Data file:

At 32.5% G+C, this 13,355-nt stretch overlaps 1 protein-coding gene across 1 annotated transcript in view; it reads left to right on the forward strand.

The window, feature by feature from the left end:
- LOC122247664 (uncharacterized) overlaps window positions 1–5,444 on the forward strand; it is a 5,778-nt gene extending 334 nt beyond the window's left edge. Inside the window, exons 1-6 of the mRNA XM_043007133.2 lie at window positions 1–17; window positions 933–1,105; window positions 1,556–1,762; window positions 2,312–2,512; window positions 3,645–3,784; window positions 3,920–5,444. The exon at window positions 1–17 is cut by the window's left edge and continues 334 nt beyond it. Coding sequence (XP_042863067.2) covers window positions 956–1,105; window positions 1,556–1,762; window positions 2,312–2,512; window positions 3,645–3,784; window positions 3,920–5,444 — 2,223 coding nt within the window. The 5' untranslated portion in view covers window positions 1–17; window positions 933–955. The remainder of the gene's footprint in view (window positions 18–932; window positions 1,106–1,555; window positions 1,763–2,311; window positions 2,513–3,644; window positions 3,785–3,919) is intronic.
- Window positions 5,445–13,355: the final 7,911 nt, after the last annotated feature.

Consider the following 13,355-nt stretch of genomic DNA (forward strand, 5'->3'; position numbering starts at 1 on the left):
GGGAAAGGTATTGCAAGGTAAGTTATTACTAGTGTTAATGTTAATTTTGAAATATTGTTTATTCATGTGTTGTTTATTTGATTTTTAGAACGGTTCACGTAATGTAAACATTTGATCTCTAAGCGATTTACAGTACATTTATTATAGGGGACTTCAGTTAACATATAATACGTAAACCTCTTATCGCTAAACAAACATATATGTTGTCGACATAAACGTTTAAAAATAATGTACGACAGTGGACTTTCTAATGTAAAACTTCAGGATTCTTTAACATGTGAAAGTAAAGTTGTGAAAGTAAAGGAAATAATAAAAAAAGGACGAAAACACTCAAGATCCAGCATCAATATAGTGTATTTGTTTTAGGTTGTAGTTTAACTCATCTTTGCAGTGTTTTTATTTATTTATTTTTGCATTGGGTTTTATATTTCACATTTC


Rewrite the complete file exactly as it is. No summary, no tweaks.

At 32.5% G+C, this 13,355-nt stretch overlaps 1 protein-coding gene across 1 annotated transcript in view; it reads left to right on the forward strand.

The window, feature by feature from the left end:
- LOC122247664 (uncharacterized) overlaps window positions 1–5,444 on the forward strand; it is a 5,778-nt gene extending 334 nt beyond the window's left edge. Inside the window, exons 1-6 of the mRNA XM_043007133.2 lie at window positions 1–17; window positions 933–1,105; window positions 1,556–1,762; window positions 2,312–2,512; window positions 3,645–3,784; window positions 3,920–5,444. The exon at window positions 1–17 is cut by the window's left edge and continues 334 nt beyond it. Coding sequence (XP_042863067.2) covers window positions 956–1,105; window positions 1,556–1,762; window positions 2,312–2,512; window positions 3,645–3,784; window positions 3,920–5,444 — 2,223 coding nt within the window. The 5' untranslated portion in view covers window positions 1–17; window positions 933–955. The remainder of the gene's footprint in view (window positions 18–932; window positions 1,106–1,555; window positions 1,763–2,311; window positions 2,513–3,644; window positions 3,785–3,919) is intronic.
- Window positions 5,445–13,355: the final 7,911 nt, after the last annotated feature.

Consider the following 13,355-nt stretch of genomic DNA (forward strand, 5'->3'; position numbering starts at 1 on the left):
GGGAAAGGTATTGCAAGGTAAGTTATTACTAGTGTTAATGTTAATTTTGAAATATTGTTTATTCATGTGTTGTTTATTTGATTTTTAGAACGGTTCACGTAATGTAAACATTTGATCTCTAAGCGATTTACAGTACATTTATTATAGGGGACTTCAGTTAACATATAATACGTAAACCTCTTATCGCTAAACAAACATATATGTTGTCGACATAAACGTTTAAAAATAATGTACGACAGTGGACTTTCTAATGTAAAACTTCAGGATTCTTTAACATGTGAAAGTAAAGTTGTGAAAGTAAAGGAAATAATAAAAAAAGGACGAAAACACTCAAGATCCAGCATCAATATAGTGTATTTGTTTTAGGTTGTAGTTTAACTCATCTTTGCAGTGTTTTTATTTATTTATTTTTGCATTGGGTTTTATATTTCACATTTC